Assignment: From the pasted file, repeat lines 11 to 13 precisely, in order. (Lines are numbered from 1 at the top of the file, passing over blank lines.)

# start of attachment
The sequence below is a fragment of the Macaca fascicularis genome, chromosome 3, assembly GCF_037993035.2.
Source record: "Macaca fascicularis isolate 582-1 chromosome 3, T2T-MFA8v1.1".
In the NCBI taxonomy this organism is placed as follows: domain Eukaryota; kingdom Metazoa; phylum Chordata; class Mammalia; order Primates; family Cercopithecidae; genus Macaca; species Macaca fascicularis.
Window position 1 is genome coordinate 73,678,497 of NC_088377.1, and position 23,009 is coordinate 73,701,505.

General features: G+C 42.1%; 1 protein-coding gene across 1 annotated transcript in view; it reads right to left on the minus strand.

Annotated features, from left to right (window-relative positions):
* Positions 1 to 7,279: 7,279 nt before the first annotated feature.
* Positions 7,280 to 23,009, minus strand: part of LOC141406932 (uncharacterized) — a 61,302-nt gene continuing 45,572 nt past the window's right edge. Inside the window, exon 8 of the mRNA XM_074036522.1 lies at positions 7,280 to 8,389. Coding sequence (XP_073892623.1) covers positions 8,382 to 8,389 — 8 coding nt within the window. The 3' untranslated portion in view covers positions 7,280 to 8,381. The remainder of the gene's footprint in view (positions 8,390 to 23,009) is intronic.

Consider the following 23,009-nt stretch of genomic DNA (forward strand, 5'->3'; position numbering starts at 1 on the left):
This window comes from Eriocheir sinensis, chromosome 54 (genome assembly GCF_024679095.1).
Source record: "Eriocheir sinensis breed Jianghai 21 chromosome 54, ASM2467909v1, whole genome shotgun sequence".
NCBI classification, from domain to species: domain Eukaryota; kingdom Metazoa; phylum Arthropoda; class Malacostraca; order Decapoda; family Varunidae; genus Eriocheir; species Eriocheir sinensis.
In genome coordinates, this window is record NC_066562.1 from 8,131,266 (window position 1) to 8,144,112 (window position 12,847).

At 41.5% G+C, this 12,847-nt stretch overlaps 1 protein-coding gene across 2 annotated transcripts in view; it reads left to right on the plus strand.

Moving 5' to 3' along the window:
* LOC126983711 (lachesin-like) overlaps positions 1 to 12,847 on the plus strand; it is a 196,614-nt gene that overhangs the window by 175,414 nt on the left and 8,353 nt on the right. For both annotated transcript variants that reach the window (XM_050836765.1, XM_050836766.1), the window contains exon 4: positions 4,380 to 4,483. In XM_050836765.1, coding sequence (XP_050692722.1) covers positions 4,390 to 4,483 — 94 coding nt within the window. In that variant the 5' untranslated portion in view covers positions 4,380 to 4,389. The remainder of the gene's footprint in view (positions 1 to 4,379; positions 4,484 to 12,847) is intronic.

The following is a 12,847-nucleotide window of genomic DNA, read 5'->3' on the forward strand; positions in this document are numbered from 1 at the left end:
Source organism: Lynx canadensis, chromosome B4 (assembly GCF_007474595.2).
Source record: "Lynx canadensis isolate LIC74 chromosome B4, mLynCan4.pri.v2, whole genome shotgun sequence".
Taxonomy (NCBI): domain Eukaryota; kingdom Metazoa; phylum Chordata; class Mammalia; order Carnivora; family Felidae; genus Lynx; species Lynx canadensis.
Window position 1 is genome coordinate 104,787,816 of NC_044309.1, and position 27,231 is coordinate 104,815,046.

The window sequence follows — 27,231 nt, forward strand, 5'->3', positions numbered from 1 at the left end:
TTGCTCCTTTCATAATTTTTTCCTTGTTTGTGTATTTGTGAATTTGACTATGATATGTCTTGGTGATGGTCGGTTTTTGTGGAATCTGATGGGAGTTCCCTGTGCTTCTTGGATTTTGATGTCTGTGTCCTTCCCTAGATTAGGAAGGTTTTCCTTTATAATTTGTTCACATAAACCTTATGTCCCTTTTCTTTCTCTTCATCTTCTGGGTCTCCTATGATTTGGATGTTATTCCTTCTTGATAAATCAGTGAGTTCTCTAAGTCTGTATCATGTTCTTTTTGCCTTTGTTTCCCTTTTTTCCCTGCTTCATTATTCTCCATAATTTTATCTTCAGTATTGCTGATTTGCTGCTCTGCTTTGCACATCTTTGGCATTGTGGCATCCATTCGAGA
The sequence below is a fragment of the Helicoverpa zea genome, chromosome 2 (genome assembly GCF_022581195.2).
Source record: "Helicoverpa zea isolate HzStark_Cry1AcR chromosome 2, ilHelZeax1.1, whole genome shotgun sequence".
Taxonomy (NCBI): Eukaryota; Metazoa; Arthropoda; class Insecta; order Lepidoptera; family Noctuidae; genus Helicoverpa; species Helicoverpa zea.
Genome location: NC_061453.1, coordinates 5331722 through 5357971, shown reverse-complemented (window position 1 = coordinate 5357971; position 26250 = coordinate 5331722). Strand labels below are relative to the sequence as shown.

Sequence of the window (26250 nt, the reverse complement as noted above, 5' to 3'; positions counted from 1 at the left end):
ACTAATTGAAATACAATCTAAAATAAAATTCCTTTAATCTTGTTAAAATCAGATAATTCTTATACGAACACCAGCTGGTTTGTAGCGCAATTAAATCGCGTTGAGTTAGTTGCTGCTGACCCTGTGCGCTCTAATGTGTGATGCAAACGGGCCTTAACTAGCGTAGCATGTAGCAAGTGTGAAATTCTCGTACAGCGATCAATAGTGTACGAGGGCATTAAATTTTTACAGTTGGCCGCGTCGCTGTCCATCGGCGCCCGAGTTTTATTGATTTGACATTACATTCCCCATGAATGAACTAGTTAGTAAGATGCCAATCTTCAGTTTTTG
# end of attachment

Source record: "Eriocheir sinensis breed Jianghai 21 chromosome 54, ASM2467909v1, whole genome shotgun sequence".
NCBI classification, from domain to species: domain Eukaryota; kingdom Metazoa; phylum Arthropoda; class Malacostraca; order Decapoda; family Varunidae; genus Eriocheir; species Eriocheir sinensis.
In genome coordinates, this window is record NC_066562.1 from 8,131,266 (window position 1) to 8,144,112 (window position 12,847).